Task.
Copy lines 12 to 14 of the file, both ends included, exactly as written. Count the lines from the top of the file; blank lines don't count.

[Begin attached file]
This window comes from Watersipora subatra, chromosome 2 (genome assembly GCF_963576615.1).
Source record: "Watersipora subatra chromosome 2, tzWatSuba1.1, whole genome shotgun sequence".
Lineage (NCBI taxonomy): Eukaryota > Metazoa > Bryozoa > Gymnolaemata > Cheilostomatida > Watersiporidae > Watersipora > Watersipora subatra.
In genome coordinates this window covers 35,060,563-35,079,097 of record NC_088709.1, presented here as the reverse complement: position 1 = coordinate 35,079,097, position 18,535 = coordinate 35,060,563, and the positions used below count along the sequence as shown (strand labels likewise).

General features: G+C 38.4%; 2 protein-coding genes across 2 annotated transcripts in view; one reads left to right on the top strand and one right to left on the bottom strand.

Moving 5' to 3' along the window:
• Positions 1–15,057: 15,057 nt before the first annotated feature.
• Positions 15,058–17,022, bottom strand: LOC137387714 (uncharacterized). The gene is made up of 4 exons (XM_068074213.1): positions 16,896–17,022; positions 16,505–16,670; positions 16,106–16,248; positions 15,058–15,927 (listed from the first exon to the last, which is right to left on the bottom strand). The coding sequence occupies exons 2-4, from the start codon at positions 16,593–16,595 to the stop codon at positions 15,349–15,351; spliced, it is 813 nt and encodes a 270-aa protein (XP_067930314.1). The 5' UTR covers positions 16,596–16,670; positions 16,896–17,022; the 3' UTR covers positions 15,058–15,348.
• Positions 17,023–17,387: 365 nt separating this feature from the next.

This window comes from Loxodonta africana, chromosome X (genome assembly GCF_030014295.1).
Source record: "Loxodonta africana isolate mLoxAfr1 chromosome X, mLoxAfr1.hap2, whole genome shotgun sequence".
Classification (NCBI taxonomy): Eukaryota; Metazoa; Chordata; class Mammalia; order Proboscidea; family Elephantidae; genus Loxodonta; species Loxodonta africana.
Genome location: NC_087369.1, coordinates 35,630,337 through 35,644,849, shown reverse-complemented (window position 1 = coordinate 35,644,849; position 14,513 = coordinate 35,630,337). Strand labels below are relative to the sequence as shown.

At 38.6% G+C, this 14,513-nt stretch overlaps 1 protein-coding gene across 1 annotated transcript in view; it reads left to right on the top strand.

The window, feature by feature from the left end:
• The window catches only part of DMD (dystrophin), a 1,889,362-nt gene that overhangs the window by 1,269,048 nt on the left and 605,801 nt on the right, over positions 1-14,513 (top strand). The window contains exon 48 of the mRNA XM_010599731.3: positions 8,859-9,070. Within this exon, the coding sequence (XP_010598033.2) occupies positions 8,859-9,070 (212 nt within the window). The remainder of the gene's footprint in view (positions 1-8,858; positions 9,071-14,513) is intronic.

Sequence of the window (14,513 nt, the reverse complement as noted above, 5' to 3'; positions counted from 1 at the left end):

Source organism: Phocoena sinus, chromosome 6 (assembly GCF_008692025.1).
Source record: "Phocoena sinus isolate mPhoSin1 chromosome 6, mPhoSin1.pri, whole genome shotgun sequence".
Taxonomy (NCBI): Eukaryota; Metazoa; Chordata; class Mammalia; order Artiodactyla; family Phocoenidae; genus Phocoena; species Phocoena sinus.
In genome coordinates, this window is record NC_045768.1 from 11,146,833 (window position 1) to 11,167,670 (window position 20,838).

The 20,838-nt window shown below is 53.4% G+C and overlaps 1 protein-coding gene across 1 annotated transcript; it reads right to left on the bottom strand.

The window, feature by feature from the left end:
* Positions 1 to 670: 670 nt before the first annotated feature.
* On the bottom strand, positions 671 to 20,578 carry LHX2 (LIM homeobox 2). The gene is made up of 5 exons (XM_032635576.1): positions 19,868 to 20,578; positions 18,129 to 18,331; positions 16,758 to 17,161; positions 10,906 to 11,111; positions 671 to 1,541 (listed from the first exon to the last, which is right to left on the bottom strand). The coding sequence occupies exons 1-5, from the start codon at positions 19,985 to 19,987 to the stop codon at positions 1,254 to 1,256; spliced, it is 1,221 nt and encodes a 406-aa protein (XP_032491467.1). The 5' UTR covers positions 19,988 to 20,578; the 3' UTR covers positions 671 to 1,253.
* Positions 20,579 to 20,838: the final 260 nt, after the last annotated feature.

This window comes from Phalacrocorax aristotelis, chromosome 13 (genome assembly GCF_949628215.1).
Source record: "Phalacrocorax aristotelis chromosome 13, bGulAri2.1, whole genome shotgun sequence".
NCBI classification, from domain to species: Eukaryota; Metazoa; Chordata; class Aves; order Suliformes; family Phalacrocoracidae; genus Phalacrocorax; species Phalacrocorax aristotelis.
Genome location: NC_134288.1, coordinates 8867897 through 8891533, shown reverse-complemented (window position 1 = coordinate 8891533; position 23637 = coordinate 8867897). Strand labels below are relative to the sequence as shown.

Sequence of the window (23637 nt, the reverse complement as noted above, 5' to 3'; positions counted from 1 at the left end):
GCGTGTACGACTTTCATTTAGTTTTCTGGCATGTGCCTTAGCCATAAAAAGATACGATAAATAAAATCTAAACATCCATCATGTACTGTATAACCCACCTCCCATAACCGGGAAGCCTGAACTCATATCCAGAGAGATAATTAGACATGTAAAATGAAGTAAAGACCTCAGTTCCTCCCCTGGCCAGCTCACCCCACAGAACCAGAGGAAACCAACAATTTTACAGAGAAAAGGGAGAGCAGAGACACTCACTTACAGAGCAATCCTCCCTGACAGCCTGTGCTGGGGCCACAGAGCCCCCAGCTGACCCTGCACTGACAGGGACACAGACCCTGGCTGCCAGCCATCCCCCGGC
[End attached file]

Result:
Classification (NCBI taxonomy): Eukaryota; Metazoa; Chordata; class Mammalia; order Proboscidea; family Elephantidae; genus Loxodonta; species Loxodonta africana.
Genome location: NC_087369.1, coordinates 35,630,337 through 35,644,849, shown reverse-complemented (window position 1 = coordinate 35,644,849; position 14,513 = coordinate 35,630,337). Strand labels below are relative to the sequence as shown.

At 38.6% G+C, this 14,513-nt stretch overlaps 1 protein-coding gene across 1 annotated transcript in view; it reads left to right on the top strand.